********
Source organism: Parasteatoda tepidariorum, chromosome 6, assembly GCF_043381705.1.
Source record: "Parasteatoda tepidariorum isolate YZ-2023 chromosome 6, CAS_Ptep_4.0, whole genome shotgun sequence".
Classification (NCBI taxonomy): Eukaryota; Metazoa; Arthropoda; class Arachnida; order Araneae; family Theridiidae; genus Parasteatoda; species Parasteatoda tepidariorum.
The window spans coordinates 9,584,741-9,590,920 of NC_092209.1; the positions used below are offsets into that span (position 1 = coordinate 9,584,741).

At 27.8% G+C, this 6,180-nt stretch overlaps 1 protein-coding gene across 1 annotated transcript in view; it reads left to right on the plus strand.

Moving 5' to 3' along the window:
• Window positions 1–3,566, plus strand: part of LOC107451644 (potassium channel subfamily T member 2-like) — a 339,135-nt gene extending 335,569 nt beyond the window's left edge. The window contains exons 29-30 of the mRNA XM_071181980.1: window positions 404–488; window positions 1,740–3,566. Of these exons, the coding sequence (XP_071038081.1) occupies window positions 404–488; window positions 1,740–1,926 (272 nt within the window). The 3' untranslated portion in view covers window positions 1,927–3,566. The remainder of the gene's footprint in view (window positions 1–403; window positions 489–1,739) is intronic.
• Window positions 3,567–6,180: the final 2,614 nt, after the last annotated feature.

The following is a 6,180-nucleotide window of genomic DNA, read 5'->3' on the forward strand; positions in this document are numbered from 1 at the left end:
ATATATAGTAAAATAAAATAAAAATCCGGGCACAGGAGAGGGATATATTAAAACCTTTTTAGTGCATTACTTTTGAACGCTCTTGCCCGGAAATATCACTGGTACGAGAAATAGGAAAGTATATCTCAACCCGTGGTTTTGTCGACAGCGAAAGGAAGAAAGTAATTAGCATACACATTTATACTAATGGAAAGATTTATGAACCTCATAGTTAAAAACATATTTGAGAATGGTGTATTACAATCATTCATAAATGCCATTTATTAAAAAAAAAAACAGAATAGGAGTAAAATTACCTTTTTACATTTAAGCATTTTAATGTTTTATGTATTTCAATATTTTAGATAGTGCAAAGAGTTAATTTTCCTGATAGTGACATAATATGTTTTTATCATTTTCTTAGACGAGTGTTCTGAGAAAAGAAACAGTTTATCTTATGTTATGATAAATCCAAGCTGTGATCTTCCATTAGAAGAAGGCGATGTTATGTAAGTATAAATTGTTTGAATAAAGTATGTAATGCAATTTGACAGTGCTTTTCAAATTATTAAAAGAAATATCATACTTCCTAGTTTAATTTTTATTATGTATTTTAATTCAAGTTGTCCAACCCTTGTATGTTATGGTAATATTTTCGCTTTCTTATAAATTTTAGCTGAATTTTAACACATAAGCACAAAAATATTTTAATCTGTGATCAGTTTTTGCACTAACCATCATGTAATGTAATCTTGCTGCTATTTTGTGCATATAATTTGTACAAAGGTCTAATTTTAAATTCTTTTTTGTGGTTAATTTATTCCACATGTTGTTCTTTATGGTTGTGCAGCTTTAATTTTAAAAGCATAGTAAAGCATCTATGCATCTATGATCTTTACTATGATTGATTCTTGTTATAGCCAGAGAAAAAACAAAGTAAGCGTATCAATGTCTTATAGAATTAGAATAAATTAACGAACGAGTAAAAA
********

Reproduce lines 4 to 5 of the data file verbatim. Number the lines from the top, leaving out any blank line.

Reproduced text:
The window spans coordinates 9,584,741-9,590,920 of NC_092209.1; the positions used below are offsets into that span (position 1 = coordinate 9,584,741).

At 27.8% G+C, this 6,180-nt stretch overlaps 1 protein-coding gene across 1 annotated transcript in view; it reads left to right on the plus strand.